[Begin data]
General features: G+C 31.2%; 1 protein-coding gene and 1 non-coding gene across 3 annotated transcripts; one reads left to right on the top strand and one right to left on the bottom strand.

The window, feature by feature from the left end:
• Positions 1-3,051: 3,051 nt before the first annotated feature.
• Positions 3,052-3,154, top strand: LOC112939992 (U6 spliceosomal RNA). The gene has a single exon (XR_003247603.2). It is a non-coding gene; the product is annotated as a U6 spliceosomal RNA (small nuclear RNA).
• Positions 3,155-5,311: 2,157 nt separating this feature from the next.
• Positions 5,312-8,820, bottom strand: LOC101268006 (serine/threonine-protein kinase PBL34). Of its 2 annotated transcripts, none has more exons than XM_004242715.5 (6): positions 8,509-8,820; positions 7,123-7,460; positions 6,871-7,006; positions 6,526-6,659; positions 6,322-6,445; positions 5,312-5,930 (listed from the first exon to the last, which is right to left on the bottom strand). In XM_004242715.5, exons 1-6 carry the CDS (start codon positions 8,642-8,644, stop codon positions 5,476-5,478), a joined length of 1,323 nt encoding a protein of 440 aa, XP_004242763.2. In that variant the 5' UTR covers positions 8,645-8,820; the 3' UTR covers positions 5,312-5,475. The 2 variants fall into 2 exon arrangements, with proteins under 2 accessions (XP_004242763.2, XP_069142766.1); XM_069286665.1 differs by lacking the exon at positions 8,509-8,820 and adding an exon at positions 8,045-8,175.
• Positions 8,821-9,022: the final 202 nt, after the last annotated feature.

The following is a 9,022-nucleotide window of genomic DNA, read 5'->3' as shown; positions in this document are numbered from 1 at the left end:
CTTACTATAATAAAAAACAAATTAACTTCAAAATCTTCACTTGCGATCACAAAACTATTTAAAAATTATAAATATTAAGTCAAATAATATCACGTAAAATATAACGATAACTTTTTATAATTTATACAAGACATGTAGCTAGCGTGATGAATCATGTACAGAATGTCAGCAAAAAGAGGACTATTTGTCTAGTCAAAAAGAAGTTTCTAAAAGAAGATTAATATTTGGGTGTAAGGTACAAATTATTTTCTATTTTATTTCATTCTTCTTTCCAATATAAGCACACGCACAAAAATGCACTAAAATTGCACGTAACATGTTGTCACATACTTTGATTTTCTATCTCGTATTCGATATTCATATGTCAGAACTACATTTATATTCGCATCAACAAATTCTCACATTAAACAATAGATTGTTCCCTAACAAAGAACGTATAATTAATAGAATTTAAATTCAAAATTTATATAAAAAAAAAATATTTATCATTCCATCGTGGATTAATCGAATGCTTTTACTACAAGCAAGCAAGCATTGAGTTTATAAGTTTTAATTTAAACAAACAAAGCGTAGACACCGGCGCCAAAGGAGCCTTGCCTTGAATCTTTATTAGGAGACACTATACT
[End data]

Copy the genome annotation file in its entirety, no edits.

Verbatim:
General features: G+C 31.2%; 1 protein-coding gene and 1 non-coding gene across 3 annotated transcripts; one reads left to right on the top strand and one right to left on the bottom strand.

The window, feature by feature from the left end:
• Positions 1-3,051: 3,051 nt before the first annotated feature.
• Positions 3,052-3,154, top strand: LOC112939992 (U6 spliceosomal RNA). The gene has a single exon (XR_003247603.2). It is a non-coding gene; the product is annotated as a U6 spliceosomal RNA (small nuclear RNA).
• Positions 3,155-5,311: 2,157 nt separating this feature from the next.
• Positions 5,312-8,820, bottom strand: LOC101268006 (serine/threonine-protein kinase PBL34). Of its 2 annotated transcripts, none has more exons than XM_004242715.5 (6): positions 8,509-8,820; positions 7,123-7,460; positions 6,871-7,006; positions 6,526-6,659; positions 6,322-6,445; positions 5,312-5,930 (listed from the first exon to the last, which is right to left on the bottom strand). In XM_004242715.5, exons 1-6 carry the CDS (start codon positions 8,642-8,644, stop codon positions 5,476-5,478), a joined length of 1,323 nt encoding a protein of 440 aa, XP_004242763.2. In that variant the 5' UTR covers positions 8,645-8,820; the 3' UTR covers positions 5,312-5,475. The 2 variants fall into 2 exon arrangements, with proteins under 2 accessions (XP_004242763.2, XP_069142766.1); XM_069286665.1 differs by lacking the exon at positions 8,509-8,820 and adding an exon at positions 8,045-8,175.
• Positions 8,821-9,022: the final 202 nt, after the last annotated feature.

The following is a 9,022-nucleotide window of genomic DNA, read 5'->3' as shown; positions in this document are numbered from 1 at the left end:
CTTACTATAATAAAAAACAAATTAACTTCAAAATCTTCACTTGCGATCACAAAACTATTTAAAAATTATAAATATTAAGTCAAATAATATCACGTAAAATATAACGATAACTTTTTATAATTTATACAAGACATGTAGCTAGCGTGATGAATCATGTACAGAATGTCAGCAAAAAGAGGACTATTTGTCTAGTCAAAAAGAAGTTTCTAAAAGAAGATTAATATTTGGGTGTAAGGTACAAATTATTTTCTATTTTATTTCATTCTTCTTTCCAATATAAGCACACGCACAAAAATGCACTAAAATTGCACGTAACATGTTGTCACATACTTTGATTTTCTATCTCGTATTCGATATTCATATGTCAGAACTACATTTATATTCGCATCAACAAATTCTCACATTAAACAATAGATTGTTCCCTAACAAAGAACGTATAATTAATAGAATTTAAATTCAAAATTTATATAAAAAAAAAATATTTATCATTCCATCGTGGATTAATCGAATGCTTTTACTACAAGCAAGCAAGCATTGAGTTTATAAGTTTTAATTTAAACAAACAAAGCGTAGACACCGGCGCCAAAGGAGCCTTGCCTTGAATCTTTATTAGGAGACACTATACT